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A Book & A Bite: Warming Winter Recipes from The Roasting Tin's Rukmini Iyer

Posted on 22nd November 2018 by Martha Greengrass

Rukmini Iyer, the creator of 2018's bestselling cookery books The Roasting Tin and The Green Roasting Tin, offers exclusive time-saving tips for Christmas and shares two delicious recipes to keep the cold at bay.

Rukmini Iyer's Tips for quick-cooking at Christmas 

If you have a food-minded family, one of the nicest things to do together in the lead up to Christmas is to make a big pot of tea and sit down with your favourite cookbooks, food magazines and Sunday supplements. You encourage/strong-arm everyone into choosing dishes that they like the look of, and delegate days of the holiday where other people will do the cooking. Because we have a vegetarian Christmas at home, we do this every year to find that new and elusive dish that will be the vegetarian centrepiece on the day itself - Ottolenghi has won out for the past few years, the runner-up dishes get cooked on Christmas Eve or Boxing Day. 

The caveat is that you want to pick dishes that don’t involve a lot of prodding, stirring, or multiple component parts. You’ll have enough to do over the holiday without making dinners that require three saucepans, six garnishes and your undivided attention.  

Efficiency is key: what can you shove in a pot or in the oven after about 10-15 minutes prep, that will feed 4-6 people and not require any further work from you? 

Unsurprisingly, I’m going to come down heavily on roasting tin cooking. A bit of chopping, which you can delegate, and let the oven do the work. As long as you pick dishes which deliver on flavour and texture, you and your guests will be happy, and none the wiser that you haven’t spent hours in the kitchen. My tips: if you have fridge space, most traybakes can be prepped, put in the tin, and then go from fridge to oven with a minor adjustment on cooking time. If you’re short of fridge space, pop your chopped ingredients into Tupperware or plastic freezer bags instead. Some dishes will taste even better if you make them in advance, then cool, refrigerate and reheat as needed - I’d recommend the leek and puy lentil gratin with feta, or quick-cook broccoli & blue cheese quiche from The Green Roasting Tin as fridge standbys. The potato gratin from the same book is similarly delicious on re-heating, and makes enough for a small army.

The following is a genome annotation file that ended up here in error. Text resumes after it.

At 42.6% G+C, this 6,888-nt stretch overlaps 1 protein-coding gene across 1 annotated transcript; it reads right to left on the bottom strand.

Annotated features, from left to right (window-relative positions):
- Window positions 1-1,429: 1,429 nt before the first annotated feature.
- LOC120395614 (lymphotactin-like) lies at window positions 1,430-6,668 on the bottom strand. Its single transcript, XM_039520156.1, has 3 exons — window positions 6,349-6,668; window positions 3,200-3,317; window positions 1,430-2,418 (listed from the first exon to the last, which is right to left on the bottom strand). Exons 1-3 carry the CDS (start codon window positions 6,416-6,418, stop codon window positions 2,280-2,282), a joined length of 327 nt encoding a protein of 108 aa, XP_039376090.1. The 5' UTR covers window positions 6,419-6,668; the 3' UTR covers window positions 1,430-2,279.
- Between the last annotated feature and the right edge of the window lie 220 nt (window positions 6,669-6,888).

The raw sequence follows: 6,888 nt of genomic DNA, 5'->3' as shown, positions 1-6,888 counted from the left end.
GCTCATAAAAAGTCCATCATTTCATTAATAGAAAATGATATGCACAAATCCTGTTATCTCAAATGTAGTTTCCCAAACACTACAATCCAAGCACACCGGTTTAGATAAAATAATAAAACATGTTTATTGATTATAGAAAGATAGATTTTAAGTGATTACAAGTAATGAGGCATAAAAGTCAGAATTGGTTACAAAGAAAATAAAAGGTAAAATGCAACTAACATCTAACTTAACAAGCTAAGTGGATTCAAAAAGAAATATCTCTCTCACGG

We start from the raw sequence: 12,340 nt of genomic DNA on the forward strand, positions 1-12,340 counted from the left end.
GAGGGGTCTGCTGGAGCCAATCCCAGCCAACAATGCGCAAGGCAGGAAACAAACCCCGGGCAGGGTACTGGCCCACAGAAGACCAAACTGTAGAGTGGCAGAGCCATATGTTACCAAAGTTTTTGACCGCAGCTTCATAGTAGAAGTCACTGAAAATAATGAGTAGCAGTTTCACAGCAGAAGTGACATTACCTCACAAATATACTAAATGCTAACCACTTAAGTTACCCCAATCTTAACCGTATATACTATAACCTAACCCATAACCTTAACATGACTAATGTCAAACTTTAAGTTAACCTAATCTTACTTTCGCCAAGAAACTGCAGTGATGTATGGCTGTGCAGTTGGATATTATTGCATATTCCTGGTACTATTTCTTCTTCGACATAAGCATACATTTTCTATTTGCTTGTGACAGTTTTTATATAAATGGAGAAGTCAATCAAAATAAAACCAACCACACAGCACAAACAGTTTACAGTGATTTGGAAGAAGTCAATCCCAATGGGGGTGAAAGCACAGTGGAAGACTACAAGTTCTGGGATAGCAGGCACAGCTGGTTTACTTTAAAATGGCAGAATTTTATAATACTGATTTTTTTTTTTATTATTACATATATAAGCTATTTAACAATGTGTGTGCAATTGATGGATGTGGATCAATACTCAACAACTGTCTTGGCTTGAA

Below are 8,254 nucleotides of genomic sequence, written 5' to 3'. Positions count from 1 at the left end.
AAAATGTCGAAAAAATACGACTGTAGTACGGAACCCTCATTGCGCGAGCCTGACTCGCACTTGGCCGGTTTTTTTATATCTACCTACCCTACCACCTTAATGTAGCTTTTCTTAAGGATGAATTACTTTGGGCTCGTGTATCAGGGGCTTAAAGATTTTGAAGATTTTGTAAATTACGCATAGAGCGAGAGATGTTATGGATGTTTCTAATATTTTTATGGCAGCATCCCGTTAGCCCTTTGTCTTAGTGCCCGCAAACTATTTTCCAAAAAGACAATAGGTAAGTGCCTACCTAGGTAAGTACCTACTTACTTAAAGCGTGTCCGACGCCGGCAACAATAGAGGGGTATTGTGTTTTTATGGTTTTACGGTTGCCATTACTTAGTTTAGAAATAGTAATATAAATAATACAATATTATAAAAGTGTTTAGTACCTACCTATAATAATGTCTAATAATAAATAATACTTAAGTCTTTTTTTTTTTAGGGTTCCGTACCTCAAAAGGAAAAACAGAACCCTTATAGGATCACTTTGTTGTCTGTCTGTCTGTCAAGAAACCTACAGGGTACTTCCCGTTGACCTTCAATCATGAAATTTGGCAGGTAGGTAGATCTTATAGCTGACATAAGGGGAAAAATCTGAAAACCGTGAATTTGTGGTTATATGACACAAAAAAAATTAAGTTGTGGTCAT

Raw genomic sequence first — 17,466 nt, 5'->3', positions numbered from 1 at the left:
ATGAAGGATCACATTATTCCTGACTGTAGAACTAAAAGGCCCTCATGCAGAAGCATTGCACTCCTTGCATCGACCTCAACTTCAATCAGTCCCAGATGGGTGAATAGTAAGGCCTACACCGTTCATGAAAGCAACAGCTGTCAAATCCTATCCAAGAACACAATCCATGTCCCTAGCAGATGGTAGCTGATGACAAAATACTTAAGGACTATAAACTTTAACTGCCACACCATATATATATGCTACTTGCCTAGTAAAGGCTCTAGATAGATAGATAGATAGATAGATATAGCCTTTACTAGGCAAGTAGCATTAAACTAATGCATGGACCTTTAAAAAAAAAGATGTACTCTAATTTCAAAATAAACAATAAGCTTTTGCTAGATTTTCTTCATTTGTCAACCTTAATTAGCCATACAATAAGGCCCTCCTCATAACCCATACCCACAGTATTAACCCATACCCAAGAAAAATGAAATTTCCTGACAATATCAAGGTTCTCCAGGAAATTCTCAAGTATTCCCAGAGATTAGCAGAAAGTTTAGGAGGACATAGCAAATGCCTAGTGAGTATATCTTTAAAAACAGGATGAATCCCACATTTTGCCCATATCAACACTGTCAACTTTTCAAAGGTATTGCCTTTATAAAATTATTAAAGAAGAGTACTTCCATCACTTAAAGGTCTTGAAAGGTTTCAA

However, Christmas Day, with the variety of things that absolutely have to go in the oven - the bird, roast potatoes, pigs in blankets, honey roasted carrots and parsnips - is a day where I might shove a few things on the stovetop to save a bit of precious oven space. My favourite brussels sprouts with pancetta from The Roasting Tin gets adapted with feta and pumpkin seeds, and made in a pan - and instead of roasting carrots, we do Heston’s stovetop glazed carrots with cardamom – easy to make in advance and warm up at the last minute. Roast potatoes are non-negotiable and must of course go in the oven - it’s always Delia’s recipe, although there have been, shall we say spirited discussions about whether olive oil can be replaced with butter, and whether Desiree or King Edward are really any better than the stalwart Maris Piper (yes to the former, no to the latter).